Bushwick and the Census

Monday, March 15, 2010

Many New York City neighborhoods are hard to count. Annie Correal of Feet in Two Worlds looks at the under-counting in Bushwick, Brooklyn this week in El Diario/La Prensa.


Annie Correal

Comments [7]

John Gorman from Brooklyn

The guest tipped her hand a couple of Times. 'We think of Bushwick as East Williamsburg'. No hun, YOU DO.
And no, the Census Bureau is NOT handing out fliers in the Starbucks in Bushwick because there IS no Starbucks in Brooklyn.

Marc from Brooklyn, thanks for posting some reality about Bushwick. Whatever happened last time is almost irrelevant. Bushwicks has changed completely by hipsters on the West and Mexicans everwhere else. But a core of older residents remain. Three different Bushwicks.

Mar. 16 2010 01:12 AM
Marc from Brooklyn

I lived in Bushwick from 1973 to 1994, and in neighboring Williamsburg to 2005. There are many illegal immigrants in Bushwick, and starting about 1990, the number of illegal subdivisions of apartment exploded, so assuming that a six-unit building is just that will likely overlook several apartments. Among those whose US residence is legal, however, there's a great deal of indifference within the community to things like the census. Crime is high, and "good citizenship" is a practically unknown concept there. Indeed, some census workers will fear entering some buildings or some blocks, as their reputations preceed them. As long as Bushwick is so populated it will remain a difficult place to count.

Mar. 15 2010 11:06 AM
Timothy Palmer from Manhattan

You briefly mentioned the trangent population in Bushwick and your guest responded with a similar pronunciation. Did you mean a transient population?

Mar. 15 2010 11:05 AM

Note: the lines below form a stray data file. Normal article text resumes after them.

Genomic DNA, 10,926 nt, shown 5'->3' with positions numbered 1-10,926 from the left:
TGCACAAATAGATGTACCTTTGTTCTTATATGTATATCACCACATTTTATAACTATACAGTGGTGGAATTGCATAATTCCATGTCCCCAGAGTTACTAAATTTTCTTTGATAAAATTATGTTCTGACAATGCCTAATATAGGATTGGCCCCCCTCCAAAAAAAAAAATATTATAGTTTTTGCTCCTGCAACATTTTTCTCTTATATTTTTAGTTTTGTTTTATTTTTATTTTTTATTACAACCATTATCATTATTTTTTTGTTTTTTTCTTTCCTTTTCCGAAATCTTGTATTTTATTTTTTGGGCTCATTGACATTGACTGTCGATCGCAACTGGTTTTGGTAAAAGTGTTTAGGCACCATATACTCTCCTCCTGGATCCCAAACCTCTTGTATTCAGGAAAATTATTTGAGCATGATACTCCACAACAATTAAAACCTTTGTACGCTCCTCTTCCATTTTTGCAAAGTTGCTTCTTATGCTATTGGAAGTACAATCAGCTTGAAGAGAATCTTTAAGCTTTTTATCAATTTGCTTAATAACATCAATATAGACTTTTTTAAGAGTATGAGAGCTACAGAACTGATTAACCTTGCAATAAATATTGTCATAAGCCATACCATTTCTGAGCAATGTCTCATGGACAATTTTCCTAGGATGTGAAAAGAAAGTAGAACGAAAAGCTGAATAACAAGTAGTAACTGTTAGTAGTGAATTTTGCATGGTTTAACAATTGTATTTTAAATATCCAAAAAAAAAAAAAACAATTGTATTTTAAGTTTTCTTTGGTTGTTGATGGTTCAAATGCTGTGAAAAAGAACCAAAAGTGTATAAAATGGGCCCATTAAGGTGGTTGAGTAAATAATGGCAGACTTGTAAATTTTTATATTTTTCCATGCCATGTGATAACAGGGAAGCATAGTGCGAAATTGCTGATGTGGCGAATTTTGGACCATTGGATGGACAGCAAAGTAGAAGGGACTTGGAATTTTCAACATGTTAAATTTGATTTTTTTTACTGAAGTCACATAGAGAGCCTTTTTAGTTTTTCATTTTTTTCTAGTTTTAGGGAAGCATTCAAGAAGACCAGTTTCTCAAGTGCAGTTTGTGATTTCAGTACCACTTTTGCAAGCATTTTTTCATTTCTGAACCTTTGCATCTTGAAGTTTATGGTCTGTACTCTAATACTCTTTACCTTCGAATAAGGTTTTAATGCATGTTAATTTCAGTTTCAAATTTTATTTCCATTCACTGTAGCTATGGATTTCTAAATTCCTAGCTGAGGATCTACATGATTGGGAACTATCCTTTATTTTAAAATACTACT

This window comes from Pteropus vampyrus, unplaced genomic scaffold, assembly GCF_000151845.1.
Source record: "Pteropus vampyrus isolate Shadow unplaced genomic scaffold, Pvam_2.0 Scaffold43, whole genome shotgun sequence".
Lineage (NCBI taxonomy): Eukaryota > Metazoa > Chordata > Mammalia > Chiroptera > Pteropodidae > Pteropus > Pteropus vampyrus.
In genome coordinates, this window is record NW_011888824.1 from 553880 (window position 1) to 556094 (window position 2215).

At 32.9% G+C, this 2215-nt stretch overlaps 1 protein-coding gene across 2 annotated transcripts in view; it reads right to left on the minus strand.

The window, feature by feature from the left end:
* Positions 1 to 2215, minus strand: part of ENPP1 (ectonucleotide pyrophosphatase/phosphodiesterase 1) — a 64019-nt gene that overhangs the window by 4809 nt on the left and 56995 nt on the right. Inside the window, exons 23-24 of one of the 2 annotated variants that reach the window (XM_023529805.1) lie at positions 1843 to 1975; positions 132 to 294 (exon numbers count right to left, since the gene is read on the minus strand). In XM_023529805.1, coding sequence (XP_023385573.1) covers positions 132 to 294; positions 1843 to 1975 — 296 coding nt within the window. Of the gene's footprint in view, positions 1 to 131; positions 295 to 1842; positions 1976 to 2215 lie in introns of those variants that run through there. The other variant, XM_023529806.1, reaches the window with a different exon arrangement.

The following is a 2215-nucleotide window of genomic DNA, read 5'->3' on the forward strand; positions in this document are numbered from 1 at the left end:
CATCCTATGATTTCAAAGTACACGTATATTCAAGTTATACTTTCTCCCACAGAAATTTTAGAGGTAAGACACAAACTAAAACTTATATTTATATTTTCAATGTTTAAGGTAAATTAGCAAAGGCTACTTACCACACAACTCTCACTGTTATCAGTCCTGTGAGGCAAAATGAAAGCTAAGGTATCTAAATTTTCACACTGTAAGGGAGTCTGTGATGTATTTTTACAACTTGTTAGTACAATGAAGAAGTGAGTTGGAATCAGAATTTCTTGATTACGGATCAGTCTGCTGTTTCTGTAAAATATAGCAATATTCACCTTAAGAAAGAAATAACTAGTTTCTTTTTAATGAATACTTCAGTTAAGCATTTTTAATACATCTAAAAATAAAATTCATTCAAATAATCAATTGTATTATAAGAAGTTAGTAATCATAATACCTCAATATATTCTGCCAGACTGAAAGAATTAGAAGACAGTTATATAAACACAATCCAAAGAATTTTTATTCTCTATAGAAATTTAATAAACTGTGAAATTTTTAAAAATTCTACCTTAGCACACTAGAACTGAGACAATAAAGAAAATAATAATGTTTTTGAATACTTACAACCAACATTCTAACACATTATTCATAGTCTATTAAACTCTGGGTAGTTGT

Vinny_G from The Upper West Side of NYC

the 2000 census was a nuisance because they sent me a long form to fill out,,, and I didn't want to, so I tried to find a short form, but couldn't, the post office only had chinese forms so I filled it out in english and sent it in, I used an on-line sample to answer the questions, but I was annoyed at the lack of forms and the random extra scrutiny that was imposed on me

Mar. 15 2010 10:58 AM

Peg (#1): these questions are now asked in the American Community Survey (not the Census).

Mar. 15 2010 10:52 AM

Brian, could you please speak about how illegal immigrants will NOT get in trouble by filling out a Census form? Even my friend who is going to be a Census taker told me that she is going to ignore any illegal immigrants who are hesitant to turn in their forms because she is worried about "turning them in."

Mar. 15 2010 10:50 AM
Peg from USA

Every census our family refuses to answer the race questions. (This year's questions 8 & 9). And every time, a census taker comes out to our home to get us to fill in this stupid question (I don't care if our founding fathers thought it was important). I argue and refuse again to identify myself this way and after about 10 or 15 minutes, the taker fills it in for me by just looking at me. The taker has never seen the rest of the household but I assume they fill in the same race they think I am.

I think income is a much more important question. After all, the smallest minority by income has the greatest amount of wealth. Is that why we don't tax them appropriately? - because they are a Minority?

Another important question that isn't asked is language. I think it's important to know how many people speak English, and what is (are) the language(s) they do speak?

Mar. 15 2010 07:25 AM

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